Scientists have known for the past twenty
years that a fibre-rich diet protects the organism against obesity and diabetes
but the mechanisms involved have so far eluded them.
A French-Swedish team including researchers
from CNRS, Inserm and the Université Claude Bernard Lyon 1 has succeeded in
elucidating this mechanism, which involves the intestinal flora and the ability
of the intestine to produce glucose between meals.
These results, published in the journal
Cell, also clarify the role of the intestine and its associated microorganisms
in maintaining glycaemia. They will give rise to new dietary recommendations to
prevent diabetes and obesity.
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The enzyme responsible for the final
reaction in intestinal glucose production is highlighted by immuno-fluorescence
(red) using confocal microscopy.
Most sweet fruit and many vegetables such
as cabbage or beans are rich in so-called fermentable fibres. Such fibres
cannot be digested directly by the intestine but are instead fermented by
intestinal bacteria into short-chain fatty acids such as propionate and
butyrate, which can in fact be assimilated by our bodies.
The protective effect of these fibres is
well known to researchers: animals fed a fibre-rich diet become less fat and
are less likely to develop diabetes than animals fed a fibre-free diet.
Nevertheless, the mechanism behind this effect has until now remained a
The team headed by Gilles Mithieux, CNRS
researcher in the “Nutrition et Cerveau” unit , wondered whether this mechanism
could be linked to the capacity of the intestine to produce glucose. The
intestine is in fact capable of synthesizing this sugar and releasing it into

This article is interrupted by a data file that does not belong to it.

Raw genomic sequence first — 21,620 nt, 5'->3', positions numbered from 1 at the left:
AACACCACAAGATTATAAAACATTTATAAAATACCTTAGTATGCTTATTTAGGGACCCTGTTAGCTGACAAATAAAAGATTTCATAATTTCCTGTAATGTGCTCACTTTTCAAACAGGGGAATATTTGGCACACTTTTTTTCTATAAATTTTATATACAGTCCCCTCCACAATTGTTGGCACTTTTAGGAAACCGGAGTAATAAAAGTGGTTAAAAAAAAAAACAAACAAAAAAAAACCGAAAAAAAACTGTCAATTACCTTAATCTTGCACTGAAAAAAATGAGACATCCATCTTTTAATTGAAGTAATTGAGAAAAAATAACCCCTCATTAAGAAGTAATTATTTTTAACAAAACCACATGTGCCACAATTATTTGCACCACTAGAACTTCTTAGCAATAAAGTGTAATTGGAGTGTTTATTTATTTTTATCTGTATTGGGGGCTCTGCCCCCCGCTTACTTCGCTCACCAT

the blood stream between meals and at night.
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However, glucose has particular properties:
it is detected by the nerves in the walls of the portal vein (which collects
the blood coming from the intestine), which in turn sends a nerve signal to the
brain. In response, the brain triggers a range of protective effects against
diabetes and obesity: the sensation of hunger fades, energy expenditure at rest
is enhanced and, last but not least, the liver produces less glucose.
In order to make the connection between
fermentable fibres and the production of glucose by the intestine, the
researchers subjected rats and mice to diets enriched with fermentable fibres,
or with propionate or butyrate.
They then observed a strong induction of
the expression of genes and enzymes responsible for the synthesis of glucose in
the intestine. They showed that the intestine of these animals used propionate
as precursor to increase the production of glucose.
Mice fed a fat- and sugar-rich diet, but
supplemented with fibres, became less fat than control mice and were also
protected against the development of diabetes thanks to significantly increased
sensitivity to insulin.
The researchers repeated the experiment
with mice whose intestine’s ability to produce glucose had been suppressed by
No protective effect
No protective effect was then observed:
these mice became fat and developed diabetes like those fed a fibre-free diet.
It is therefore the production of glucose by the intestine from propionate and
butyrate that is behind the positive effects of fermentable fibres on the
Apart from this previously unknown
mechanism, this work sheds light on the role of the intestinal flora which, by
fermenting dietary fibre, provides the intestine with precursors to produce
glucose. It also demonstrates the importance of the intestine in the regulation
of glucose in the body. Finally, these findings should make it possible to
propose nutritional guidelines and to highlight new therapeutic targets for
preventing or treating diabetes and obesity.
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